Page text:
Western US airports face jet fuel shortage
Jet fuel shortages have started to hit states like California and Nevada, threatening flight delays and cargo deliveries, The Associated Press reported.
The shortages are increased by demands from firefighting and commercial aircraft as well as issues in the supply chain, leading to flights being disrupted at airports around the Pacific Northwest, the AP reported.
At Fresno Yosemite International Airport, fewer jet fuel deliveries from tanker truck drivers led to shortages, ultimately affecting flights in and out of the airport, the wire service noted. At Bozeman Yellowstone International Airport, flight delays and departure problems ensued because firefighting aircraft and commercial airlines had an increased demand for jet fuel.
Nevada Gov. Steve Sisolak (D), along with Sens. Catherine Cortez Masto (D-Nev.), Jacky Rosen (D-Nev.) and Rep. Mark Amodei (R-Nev.) issued a joint letter on Saturday regarding potential jet fuel shortages that could affect flights and cargo delivery at Reno-Tahoe International Airport.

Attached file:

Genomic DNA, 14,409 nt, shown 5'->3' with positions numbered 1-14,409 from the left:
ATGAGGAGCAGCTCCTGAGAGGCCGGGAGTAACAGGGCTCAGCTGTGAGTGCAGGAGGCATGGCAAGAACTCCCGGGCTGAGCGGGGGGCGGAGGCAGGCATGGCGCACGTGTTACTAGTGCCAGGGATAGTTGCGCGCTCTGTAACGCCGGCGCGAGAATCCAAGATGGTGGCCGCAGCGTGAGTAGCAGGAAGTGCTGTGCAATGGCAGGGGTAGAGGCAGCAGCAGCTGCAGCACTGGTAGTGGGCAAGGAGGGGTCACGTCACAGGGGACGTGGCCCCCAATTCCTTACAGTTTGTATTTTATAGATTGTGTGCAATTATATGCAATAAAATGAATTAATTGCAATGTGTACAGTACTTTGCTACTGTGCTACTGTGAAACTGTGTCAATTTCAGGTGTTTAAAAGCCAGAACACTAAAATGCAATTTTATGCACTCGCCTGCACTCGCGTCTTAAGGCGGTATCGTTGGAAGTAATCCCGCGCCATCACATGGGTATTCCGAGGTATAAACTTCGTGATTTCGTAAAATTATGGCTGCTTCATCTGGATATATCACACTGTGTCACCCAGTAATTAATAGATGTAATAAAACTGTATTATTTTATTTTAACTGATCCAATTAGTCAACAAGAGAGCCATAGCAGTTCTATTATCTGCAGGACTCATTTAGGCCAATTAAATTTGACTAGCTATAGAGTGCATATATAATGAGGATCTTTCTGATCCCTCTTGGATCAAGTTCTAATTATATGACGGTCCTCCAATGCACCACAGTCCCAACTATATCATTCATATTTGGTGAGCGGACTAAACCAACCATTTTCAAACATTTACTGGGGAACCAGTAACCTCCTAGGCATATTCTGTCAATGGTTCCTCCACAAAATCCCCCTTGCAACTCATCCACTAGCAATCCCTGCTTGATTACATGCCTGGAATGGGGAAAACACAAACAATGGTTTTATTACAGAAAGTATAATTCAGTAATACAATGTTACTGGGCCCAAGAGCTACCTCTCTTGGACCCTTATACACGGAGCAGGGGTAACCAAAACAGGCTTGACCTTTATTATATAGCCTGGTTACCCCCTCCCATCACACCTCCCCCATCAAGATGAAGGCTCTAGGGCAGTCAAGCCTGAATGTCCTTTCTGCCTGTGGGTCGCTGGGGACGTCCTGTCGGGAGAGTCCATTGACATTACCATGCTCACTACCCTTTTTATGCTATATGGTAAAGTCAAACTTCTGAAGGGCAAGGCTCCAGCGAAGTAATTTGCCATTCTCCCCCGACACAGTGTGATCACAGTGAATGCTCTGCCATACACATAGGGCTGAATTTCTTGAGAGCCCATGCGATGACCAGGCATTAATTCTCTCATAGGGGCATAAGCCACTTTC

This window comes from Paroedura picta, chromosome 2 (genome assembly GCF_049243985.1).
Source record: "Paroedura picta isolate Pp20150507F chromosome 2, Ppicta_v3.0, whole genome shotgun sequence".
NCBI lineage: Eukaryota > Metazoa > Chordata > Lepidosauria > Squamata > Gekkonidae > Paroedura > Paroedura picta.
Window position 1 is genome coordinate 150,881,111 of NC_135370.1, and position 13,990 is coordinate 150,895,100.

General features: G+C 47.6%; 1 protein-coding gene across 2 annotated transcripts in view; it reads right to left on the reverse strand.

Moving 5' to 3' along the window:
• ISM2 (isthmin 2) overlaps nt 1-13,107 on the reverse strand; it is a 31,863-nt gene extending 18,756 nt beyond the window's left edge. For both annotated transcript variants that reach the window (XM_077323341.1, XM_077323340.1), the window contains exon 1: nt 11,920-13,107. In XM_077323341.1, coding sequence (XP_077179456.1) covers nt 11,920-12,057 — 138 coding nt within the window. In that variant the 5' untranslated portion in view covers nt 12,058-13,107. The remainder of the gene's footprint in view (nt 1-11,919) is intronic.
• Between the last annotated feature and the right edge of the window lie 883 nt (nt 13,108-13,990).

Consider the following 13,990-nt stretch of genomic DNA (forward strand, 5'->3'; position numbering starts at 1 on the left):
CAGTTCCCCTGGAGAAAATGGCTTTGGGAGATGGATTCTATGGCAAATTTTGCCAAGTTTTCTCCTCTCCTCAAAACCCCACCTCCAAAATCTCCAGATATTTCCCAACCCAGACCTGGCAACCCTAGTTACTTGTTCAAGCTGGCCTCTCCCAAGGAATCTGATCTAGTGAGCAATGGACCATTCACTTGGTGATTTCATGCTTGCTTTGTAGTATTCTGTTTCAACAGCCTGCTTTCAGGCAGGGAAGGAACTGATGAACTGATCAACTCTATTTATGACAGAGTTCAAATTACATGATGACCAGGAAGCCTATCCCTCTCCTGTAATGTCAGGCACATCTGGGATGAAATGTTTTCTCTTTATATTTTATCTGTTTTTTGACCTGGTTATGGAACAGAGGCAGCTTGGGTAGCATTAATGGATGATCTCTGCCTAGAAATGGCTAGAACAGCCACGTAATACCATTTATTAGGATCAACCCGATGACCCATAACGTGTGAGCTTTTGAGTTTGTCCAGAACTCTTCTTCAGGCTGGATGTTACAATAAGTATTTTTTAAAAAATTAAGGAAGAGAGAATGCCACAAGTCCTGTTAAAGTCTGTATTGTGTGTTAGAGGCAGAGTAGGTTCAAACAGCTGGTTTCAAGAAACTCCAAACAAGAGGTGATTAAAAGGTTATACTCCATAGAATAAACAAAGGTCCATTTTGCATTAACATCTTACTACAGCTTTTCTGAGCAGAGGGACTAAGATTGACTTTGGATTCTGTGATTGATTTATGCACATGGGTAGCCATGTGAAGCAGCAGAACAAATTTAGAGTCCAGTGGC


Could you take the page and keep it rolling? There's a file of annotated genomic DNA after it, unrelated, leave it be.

“Governor Sisolak, Senator Cortez Masto, Senator Rosen and Congressman Amodei have been working together to triage the situation to avoid and minimize disruption for passengers and ensure critical operations, including the delivery of essential goods into the State,” the four said in their letter.
“We are currently speaking to all responsible parties to understand how this situation occurred and prevent future shortages, but our immediate focus is on ensuring resources to combat western wildfires are not impacted and that there is as little disruption as possible for Nevadans and visitors who depend on reliable air service,” they later added.
A spokeswoman for the Reno-Tahoe Airport Authority told the AP that the jet fuel shortage stemmed from several issues including runway construction and a small number of available tanker truck drivers.
To mitigate potential fuel shortages, South Dakota Gov. Kristi Noem (R) and Wyoming Gov. Mark Gordon (R) have signed executive orders that would relax certain restrictions on fuel deliveries.
In Wyoming, Gordon is temporarily allowing drivers to stay on the road longer hours to meet the demand for fuel, but stipulated that drivers could not stay on the road if they were tired. Noem’s executive order also extends the hours for fuel delivery in South Dakota.